Countdown to the Ninth Annual ACELC Free Conference, Immanuel Lutheran Church, Eagle, Nebraska – "Christ For Us: The Church's Mission & Evangelistic Task"
August 6, 2019, 9:30 AM
Verse of the Day

The Pattern of Sound Words

“Hold fast the pattern of sound words which you have heard from me, in faith and love which are in Christ Jesus” (2 Timothy 1:13).

Words are fundamental to our existence and coexistence! Words are not only the primary mode through which we communicate (relate) with one or more individuals, they are the very means by which God “created the heavens and the earth” (Genesis 1:1ff). Words have meaning, and it is crucial to have a common understanding on the definitions of words if we hope to carry on an intelligent conversation with anyone. If we cannot agree on the meaning of the words we use, finding a common path forward will be nigh unto impossible. St. Paul, in his admonition to St. Timothy, stresses how important it is for Timothy to “Hold fast the pattern of sound words which you have heard from me” (2 Tim. 1:13). In like manner, at the recently concluded 2019 ACELC Conference (Christ For us: The Church's Mission and Evangelistic Task), the first paper - titled: A Lutheran Theology of Mission — opened with these sound words:

“Declare his glory among the nations, his marvelous works among all the peoples! Psalm 96:3

“And Jesus went throughout all the cities and villages, teaching in their synagogues and proclaiming the gospel of the kingdom and healing every disease and every affliction. When he saw the crowds, he had compassion for them, because they were harassed and helpless, like sheep without a shepherd. Then he said to his disciples, 'The harvest is plentiful, but the laborers are few; therefore pray earnestly to the Lord of the harvest to send out laborers into his harvest.' Matthew 9:35-38

“What does it mean to be a Lutheran? What does it mean to be a Confessional Lutheran? Do the Lutheran Confessions form and shape us? Can one be a 'confessional' Lutheran without being a 'confessing' Lutheran? What does it mean to be a 'Lutheran by conviction?”’

As we began listening to the presenter, Pastor Clint Poppe, he challenged each us to evaluate whether we are truly Lutheran or just "'wearing the hat' of Lutheranism,” as is often the case for some people, who wear hats with a team logo, not because they are true fans, but for some other reason!

Shortly thereafter, we were treated to a well written definition of mission and outreach.

“Mission may be defined as God’s task of reconciling the fallen world to himself. This is a universal undertaking because God is the creator of all and loves his creation. God accomplished this reconciliation by sending his Son to die and rise for sinful humans, by sending the Spirit through the Son, and by sending the church through the Son and the Spirit to labor for the conversion of sinners to faith in himself. Missiology is the study of that mission in terms of its basis in scriptural revelation, its manifestation in historical dimension, its challenges in facing cultural and theological contexts, and its implementation in terms of practical issues facing those involved in (or training for) the mission task.(1)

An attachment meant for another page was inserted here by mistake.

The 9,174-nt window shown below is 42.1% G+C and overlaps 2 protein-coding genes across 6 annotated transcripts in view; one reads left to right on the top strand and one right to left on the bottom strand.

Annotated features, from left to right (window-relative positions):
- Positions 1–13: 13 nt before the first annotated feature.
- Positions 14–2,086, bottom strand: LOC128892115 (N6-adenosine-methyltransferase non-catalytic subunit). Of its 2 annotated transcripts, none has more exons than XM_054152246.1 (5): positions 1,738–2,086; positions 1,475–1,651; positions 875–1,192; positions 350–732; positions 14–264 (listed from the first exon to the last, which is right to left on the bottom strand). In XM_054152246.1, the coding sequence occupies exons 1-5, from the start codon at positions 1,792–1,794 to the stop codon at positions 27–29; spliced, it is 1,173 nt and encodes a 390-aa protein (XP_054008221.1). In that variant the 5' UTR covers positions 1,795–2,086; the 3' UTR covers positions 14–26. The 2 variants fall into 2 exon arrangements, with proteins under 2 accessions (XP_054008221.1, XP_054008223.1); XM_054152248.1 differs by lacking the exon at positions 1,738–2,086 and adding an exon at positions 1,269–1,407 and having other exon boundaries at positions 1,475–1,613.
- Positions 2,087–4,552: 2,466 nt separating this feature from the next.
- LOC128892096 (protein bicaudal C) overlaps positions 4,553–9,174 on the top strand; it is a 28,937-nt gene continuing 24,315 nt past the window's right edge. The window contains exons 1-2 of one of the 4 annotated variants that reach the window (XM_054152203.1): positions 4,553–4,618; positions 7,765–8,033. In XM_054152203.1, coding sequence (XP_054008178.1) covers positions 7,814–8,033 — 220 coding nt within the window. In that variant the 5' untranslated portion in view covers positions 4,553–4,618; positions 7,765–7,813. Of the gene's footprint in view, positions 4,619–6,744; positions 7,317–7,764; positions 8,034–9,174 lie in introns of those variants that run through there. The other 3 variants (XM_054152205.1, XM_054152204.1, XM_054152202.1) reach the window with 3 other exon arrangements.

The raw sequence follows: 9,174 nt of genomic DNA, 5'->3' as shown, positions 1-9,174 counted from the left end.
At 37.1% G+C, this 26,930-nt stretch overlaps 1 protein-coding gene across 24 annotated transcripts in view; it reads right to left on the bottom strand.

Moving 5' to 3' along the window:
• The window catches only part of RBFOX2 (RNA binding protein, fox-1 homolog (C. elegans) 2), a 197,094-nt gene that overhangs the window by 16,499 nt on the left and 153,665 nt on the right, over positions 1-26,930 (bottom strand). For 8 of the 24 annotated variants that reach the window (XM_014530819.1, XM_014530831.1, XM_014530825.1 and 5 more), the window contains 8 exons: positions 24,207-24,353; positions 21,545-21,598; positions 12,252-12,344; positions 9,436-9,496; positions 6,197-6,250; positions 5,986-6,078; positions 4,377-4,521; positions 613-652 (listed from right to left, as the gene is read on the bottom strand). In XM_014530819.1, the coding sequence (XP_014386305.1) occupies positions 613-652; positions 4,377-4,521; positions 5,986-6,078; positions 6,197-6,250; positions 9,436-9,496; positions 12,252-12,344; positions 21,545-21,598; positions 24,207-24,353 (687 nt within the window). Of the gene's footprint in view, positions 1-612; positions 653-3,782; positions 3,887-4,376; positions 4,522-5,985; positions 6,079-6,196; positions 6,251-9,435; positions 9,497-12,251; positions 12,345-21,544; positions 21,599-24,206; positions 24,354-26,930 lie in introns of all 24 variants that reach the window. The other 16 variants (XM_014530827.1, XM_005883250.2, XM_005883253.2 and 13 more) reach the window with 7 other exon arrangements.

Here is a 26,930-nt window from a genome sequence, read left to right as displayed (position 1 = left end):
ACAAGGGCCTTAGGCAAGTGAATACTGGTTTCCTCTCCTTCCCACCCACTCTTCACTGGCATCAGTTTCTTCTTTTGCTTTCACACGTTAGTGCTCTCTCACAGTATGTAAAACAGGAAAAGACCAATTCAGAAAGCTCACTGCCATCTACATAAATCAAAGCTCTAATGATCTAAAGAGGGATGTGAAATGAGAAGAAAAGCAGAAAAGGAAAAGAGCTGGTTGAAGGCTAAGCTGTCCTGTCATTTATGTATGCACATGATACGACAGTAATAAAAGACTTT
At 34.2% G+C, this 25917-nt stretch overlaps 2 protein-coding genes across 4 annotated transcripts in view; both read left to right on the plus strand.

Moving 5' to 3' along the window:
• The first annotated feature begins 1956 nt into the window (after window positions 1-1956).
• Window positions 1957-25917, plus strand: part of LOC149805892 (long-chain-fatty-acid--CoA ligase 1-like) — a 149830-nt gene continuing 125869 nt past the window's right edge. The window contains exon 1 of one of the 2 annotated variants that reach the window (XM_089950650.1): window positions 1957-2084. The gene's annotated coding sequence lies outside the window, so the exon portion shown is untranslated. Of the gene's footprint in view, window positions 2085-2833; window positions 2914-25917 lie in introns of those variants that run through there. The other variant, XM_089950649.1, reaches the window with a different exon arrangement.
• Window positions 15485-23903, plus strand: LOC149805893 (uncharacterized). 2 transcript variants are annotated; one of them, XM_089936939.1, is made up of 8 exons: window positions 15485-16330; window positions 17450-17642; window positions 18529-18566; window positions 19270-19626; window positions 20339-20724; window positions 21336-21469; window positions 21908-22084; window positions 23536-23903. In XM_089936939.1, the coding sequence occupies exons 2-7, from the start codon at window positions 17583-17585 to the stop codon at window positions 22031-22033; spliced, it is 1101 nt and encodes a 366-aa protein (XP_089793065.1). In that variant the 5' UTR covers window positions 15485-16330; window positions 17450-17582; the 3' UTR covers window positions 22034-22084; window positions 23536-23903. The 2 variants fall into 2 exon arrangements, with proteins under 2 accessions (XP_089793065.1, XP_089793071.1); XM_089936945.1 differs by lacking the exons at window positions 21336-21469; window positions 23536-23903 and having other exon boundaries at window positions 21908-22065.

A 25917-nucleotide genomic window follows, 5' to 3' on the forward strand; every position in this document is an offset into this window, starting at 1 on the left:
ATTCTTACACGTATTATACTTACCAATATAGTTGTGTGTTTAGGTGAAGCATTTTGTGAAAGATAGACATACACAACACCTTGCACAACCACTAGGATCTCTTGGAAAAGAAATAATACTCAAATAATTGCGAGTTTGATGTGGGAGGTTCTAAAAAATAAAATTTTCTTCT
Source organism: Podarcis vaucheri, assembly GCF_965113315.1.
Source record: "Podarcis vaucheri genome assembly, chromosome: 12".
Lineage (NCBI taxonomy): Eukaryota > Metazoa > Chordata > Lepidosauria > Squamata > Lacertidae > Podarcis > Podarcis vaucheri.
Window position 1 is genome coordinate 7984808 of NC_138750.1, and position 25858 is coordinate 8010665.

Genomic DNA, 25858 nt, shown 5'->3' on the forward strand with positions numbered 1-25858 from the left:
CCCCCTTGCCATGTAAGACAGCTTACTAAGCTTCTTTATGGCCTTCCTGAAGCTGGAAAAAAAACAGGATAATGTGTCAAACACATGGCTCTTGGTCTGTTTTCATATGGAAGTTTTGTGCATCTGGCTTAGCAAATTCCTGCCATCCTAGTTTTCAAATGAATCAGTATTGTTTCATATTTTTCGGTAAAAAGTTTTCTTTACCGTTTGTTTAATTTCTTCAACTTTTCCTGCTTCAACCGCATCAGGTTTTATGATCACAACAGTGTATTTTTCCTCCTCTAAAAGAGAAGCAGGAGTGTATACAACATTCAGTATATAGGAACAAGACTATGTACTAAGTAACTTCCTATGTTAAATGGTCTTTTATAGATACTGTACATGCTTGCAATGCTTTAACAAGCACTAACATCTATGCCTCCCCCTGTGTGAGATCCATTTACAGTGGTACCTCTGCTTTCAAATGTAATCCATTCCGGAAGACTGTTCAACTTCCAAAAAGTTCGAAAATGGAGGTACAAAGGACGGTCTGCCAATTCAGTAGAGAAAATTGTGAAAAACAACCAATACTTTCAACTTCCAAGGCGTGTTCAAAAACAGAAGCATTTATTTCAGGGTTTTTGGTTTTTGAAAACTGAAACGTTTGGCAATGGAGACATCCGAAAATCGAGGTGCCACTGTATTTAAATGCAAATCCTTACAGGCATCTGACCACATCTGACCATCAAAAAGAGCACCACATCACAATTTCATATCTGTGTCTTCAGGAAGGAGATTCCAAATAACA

This generally acceptable definition of mission and outreach among most Christians may well suffice for their purposes. As Lutherans, however, we have a need and obligation to “dig down to our 'first principles',” to verify that we have “a distinctly Lutheran theology of mission.” When we do things in this manner, according to our speaker, it leads to this “best and most authentic 'mission statement'.”

“Luther teaches us, that where there is forgiveness of sins, there is life and salvation.(2) The mission of the church is the forgiveness of sins.(3) In other words, the very reason for our existence as church is the forgiveness of sins.”

Later, in that same paragraph, we heard these clear, sound words – words which highlight and stress what it means to be Lutheran when it comes to a theology of mission, or any other doctrine for that matter!

“Justification is not only the chief doctrine in Lutheranism, it is the heart and soul of every other doctrine as well. To speak of 'mission' apart from justification is to deny the material principle of Scripture. To have a theology of mission that does not have at its center the doctrine of justification is to cease to be Lutheran.”

But don't just take our word for it, you are invited to read all of it for yourself here.

You can take us at our words, however, when we say there is plenty more good stuff packed into this presentation, which takes us into the Augsburg Confession in search of a Lutheran theology of mission! We also remind you that soon all the video presentations of our presenters will be posted on our website, so please check back periodically. And remember, we welcome any thoughts, questions, or concerns you may have along the way.

Contending together for faithful doctrine and practice in the LCMS, The ACELC Board of Directors

1 Ingemar Öberg, Luther and World Mission, trans. by Dean Apel (St. Louis: CPH, 2007), xiv.
2 Book of Concord, Small Catechism, Sacrament of the Altar, KolbWengert, 362.
3 Werner Elert, The Christian Faith An Outline of Lutheran Dogmatics, translated by Martin Bertram and Walter Bouman (St. Louis: CPH, 1974) 280.

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